Prevention Science

, Volume 6, Issue 3, pp 203–211

Older Adults' Perspectives on Screening Prior to Initiating an Exercise Program

  • Barbara Resnick
  • Marcia Ory
  • Mace Coday
  • Deborah Riebe
Original Paper

DOI: 10.1007/s11121-005-0011-4

Cite this article as:
Resnick, B., Ory, M., Coday, M. et al. Prev Sci (2005) 6: 203. doi:10.1007/s11121-005-0011-4

The purpose of this study was to explore the experiences of older adults with screening prior to starting an exercise program (structured or unstructured), and the impact this had on their willingness to engage in physical activity. This was a qualitative study using a focus group methodology. Focus groups were conducted in regionally dispersed sites in which exercise programs were ongoing or had been offered. A total of 122 older adults were included in this study, the majority of whom were African American (72%) with ages ranging from 50s to the 80s. An interview guide was used to facilitate each of the focus groups. Seventeen codes were identified and were reduced to 4 major themes: (1) Description of screening experienced; (2) Perception of purpose or need for screening; (3) Benefits of screening; and (4) Screening as a barrier to exercise. The participants indicated that there were some benefits associated with screening, such as safety assurances, although screening was also noted to be a barrier to exercising. Older adults who were already active, or had regular health care, believed that “screening” was not necessary. Pre-activity screening has different meanings for older adults depending on their own personal situations, resulting in potentially different motivational implications for adopting more active lives. For many, screening increased their sense of confidence and served as a positive motivator. Others felt that screening was irrelevant and actually hindered one's ability to join an activity group. We conclude with recommendations for refocusing future screening guidelines and suggestions for future research.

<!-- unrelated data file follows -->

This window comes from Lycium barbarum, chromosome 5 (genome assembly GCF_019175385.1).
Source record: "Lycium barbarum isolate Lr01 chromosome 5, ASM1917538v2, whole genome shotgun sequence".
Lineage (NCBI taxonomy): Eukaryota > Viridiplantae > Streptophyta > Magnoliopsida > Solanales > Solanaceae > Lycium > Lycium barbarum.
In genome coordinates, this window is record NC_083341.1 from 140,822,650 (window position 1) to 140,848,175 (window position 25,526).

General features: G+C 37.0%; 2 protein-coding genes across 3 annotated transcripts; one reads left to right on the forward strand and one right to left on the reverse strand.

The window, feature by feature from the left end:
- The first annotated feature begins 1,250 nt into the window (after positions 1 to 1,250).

KEY WORDS:

exercise programs screening protocols older adults 

Copyright information

© Springer Science+Business Media, Inc. 2005

Authors and Affiliations

  • Barbara Resnick
    • 1
    • 6
  • Marcia Ory
    • 2
    • 3
  • Mace Coday
    • 4
  • Deborah Riebe
    • 5
  1. 1.University of Maryland-BaltimoreColumbiaUSA
  2. 2.Department of Social and Behavioral HealthTexas A&M University SystemCollege StationUSA
  3. 3.Active for Life®, School of Rural Public HealthCollege StationUSA
  4. 4.Department of Preventive MedicineThe University of Tennessee Health Science CenterMemphisUSA
  5. 5.Department of Physical Education and Exercise ScienceUniversity of Rhode IslandKingstonRhode Island
  6. 6.University of Maryland-Baltimore, 5434 Watercress PlaceColumbiaMarylandUSA

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